Britain has voted to leave the European Union. In the wake of the result Prime Minister David Cameron announced his resignation. A new leader of the Conservative party will be elected in October. What are the potential implications for social work and social care?
The economy was a key feature of the EU referendum debate. In the wake of the Brexit vote the pound’s value plummeted. During the campaign, chancellor George Osborne said he would have to slash public spending and put up taxes in order to plug a £30bn “black hole” if the UK voted to leave. Speaking alongside his predecessor Alistair Darling, Osborne said £15bn would have to come from cuts. Spending on local government could be reduced by 5% and the ring-fenced NHS budget cut, the pair warned.
The UK would not be able to “afford the size of the public services that we have at the moment” outside the European Union and would have to “cut its cloth” accordingly, Osborne said at the time. Tory MPs in the leave campaign dismissed the warnings saying they “cannot possibly allow” cuts to services that their party promised to protect in the 2015 manifesto. Now that the country has voted, the assertions of both camps will be put to the test. More cuts to council funding would place further strain on an under-pressure social care sector.
Cameron made reforming children’s social care, and social work, a key mission of his second term in office. He’s promised an overhaul of social work regulation, accreditation for children’s social workers and new offences that could see social workers jailed for ‘wilful neglect’. He’s also said persistently failing councils will have their children’s services taken over, as part of a “zero tolerance of state failure”.
With Cameron personally invested in this agenda, what will his resignation mean for it? The reforms are unlikely to be abandoned. Several changes are already in track and legislation, the Children and Social Work Bill, is currently going through parliament. The bill’s likely to get through because, unlike controversial changes to academies, the social work reforms do not split the Conservative party. More likely is that implementation of the reforms could be delayed as negotiations of the EU exit and a Tory leadership contest mean other government business goes on the back burner.
EU migrants fill an estimated 6% of jobs in the social care sector in England. That amounts to around 80,000 people. There are fears a Brexit will cause a “care staffing crisis” by reducing supply of workers willing to take on jobs that are often low-paid. There are also worries leaving the EU could make it easier to weaken employment rights set out by the EU, such as the Working Time Directive.
Much will depend on the terms of Britain’s exit. Norway, for example, is not an EU member but has an arrangement that keeps free movement of people with EU member states. What are the chances of Britain seeking a similar deal? All we know is Brexiteers made curbing immigration a key part of their campaign.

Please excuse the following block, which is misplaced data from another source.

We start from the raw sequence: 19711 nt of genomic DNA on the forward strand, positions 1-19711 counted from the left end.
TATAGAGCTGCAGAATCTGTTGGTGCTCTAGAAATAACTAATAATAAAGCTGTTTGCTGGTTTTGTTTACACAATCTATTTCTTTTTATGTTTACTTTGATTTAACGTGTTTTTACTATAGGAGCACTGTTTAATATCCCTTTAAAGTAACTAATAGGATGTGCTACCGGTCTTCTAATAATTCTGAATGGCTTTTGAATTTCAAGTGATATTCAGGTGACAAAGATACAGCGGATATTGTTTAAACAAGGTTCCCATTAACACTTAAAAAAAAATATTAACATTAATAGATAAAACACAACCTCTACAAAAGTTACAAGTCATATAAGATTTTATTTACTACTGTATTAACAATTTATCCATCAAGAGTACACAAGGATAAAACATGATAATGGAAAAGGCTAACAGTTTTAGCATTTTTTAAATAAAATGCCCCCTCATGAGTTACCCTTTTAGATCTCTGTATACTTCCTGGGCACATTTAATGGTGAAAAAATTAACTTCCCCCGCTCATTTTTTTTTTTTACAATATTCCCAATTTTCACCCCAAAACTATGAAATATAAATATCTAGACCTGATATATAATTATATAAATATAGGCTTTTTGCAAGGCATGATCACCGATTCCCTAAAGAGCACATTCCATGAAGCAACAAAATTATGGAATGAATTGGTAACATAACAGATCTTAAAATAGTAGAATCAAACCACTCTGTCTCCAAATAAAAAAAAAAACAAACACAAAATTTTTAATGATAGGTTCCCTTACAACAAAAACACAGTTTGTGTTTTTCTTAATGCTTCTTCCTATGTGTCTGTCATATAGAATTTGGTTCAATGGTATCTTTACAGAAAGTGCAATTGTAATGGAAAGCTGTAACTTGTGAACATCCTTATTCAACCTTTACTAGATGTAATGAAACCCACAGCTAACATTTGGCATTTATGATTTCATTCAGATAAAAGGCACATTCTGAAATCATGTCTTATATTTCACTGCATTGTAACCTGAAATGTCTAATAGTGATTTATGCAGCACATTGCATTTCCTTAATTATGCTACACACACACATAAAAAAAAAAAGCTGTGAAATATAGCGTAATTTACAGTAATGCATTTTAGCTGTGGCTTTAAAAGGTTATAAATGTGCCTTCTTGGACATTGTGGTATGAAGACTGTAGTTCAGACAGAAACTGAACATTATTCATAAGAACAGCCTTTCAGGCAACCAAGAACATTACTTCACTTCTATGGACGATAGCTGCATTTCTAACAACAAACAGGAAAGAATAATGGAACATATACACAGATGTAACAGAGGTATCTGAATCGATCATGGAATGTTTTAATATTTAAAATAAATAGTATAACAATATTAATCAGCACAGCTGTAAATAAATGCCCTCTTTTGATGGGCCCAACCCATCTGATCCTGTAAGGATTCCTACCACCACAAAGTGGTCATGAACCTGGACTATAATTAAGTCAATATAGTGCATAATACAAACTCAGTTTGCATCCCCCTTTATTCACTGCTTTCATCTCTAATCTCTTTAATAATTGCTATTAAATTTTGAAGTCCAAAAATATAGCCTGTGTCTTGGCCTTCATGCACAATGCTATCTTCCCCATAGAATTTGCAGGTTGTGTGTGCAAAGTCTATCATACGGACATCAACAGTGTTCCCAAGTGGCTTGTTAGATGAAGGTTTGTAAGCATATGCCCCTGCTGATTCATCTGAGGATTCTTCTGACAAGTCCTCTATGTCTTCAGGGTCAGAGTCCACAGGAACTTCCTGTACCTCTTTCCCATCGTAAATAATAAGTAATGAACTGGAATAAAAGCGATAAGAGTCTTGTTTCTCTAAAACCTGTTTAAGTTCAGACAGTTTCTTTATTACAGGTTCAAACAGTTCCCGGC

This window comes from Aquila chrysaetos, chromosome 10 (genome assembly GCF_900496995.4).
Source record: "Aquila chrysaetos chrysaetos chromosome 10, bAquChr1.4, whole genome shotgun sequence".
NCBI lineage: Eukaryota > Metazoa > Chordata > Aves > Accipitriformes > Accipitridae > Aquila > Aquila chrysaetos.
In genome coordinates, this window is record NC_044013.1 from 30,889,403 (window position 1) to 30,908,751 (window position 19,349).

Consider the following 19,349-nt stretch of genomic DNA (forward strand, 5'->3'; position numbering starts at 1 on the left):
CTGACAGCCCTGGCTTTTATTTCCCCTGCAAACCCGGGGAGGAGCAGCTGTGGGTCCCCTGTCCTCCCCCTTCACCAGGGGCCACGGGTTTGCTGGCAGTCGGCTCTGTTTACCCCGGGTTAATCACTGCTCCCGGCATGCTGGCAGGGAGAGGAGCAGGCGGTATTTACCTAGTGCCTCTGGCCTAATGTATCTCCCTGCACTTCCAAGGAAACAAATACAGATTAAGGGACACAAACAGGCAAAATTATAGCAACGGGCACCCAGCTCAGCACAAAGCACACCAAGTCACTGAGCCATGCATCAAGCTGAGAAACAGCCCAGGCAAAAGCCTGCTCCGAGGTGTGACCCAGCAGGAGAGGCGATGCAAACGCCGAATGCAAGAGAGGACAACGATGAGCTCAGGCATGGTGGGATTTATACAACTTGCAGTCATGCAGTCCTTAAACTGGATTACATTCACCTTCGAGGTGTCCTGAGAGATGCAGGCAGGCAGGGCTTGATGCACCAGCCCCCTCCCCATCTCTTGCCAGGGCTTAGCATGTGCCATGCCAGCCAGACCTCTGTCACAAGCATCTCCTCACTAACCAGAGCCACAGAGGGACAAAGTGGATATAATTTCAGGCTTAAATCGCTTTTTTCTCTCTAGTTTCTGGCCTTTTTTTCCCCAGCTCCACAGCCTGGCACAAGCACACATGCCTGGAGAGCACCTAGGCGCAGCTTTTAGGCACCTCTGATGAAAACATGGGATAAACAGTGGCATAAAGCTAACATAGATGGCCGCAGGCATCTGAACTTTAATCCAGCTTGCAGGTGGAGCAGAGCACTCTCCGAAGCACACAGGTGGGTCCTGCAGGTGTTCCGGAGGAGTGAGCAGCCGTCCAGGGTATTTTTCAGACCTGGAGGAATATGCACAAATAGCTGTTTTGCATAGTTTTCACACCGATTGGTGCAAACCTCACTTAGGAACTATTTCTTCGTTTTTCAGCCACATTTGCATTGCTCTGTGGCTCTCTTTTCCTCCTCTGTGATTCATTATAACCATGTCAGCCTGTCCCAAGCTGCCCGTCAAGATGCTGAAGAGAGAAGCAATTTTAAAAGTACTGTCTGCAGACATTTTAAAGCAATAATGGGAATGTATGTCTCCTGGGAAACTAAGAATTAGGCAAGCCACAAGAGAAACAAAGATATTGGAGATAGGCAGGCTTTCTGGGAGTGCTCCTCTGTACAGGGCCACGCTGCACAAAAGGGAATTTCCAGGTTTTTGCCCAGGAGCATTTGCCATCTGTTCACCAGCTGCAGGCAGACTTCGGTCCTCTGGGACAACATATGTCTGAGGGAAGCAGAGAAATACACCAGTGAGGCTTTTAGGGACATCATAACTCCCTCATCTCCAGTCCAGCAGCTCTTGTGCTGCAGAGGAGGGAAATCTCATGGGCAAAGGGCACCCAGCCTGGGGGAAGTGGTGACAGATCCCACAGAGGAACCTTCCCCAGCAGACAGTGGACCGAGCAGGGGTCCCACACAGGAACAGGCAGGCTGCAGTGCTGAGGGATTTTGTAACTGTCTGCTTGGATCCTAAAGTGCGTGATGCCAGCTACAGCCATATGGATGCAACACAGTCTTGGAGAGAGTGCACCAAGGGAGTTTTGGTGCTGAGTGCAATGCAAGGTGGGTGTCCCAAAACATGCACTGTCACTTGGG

This morning Mike Padgham, Chair of the United Kingdom Homecare Association, which represents homecare providers, said: “Following yesterday’s vote, the legal position in the UK has not immediately changed. Laws which stem from the European Union, including human rights law and significant parts of employment legislation, will remain in force, unless the UK Government makes alternative provision.
“The ability of the social care sector to recruit and retain an effective workforce is of particular concern. The contribution of every care worker matters and the ability for employers to recruit non-British EU citizens as part of the social care workforce, will be particularly important for many homecare providers. It is an issue over which UKHCA will be fully engaged.”
The European convention on human rights, enshrined in law in this country in the Human Rights Act, plays a vital part in social care. The EU and the UK have also ratified the UN Convention on the Rights of Persons with Disabilities, which guarantees equality of rights of disabled people on issues such as health, education and independent living.
How will this be impacted by the Brexit vote? Here’s a statement from Fiona McGhie, a public law expert at law firm Irwin Mitchell: “Membership of the EU offers a large degree of protection for people with disabilities because of its directives on equality. However, if that protection was removed by a vote to leave the EU, people with disabilities would still benefit from the CRPD and the ECHR.
“It is unlikely that Equality Act would be repealed should the UK leave the EU, as we would still need to comply with the other international conventions which we have ratified. However, people with disabilities would not benefit from any further directives or regulations that the EU issued on disability rights and would be reliant on domestic legislation and common law keeping pace with the advancement of the rights of people with disabilities.
“What Brexit would affect is the ability to potentially rely on the European Charter of Fundamental Rights (CFR) which in particular includes many wider social and economic rights, such as the rights to fair and just working conditions, to healthcare and to have personal data protected. If disabled people wished to try and strike down UK legislation as incompatible with rights under CFR under EU law – that avenue may not be available after the vote to leave.”
Source: Community Care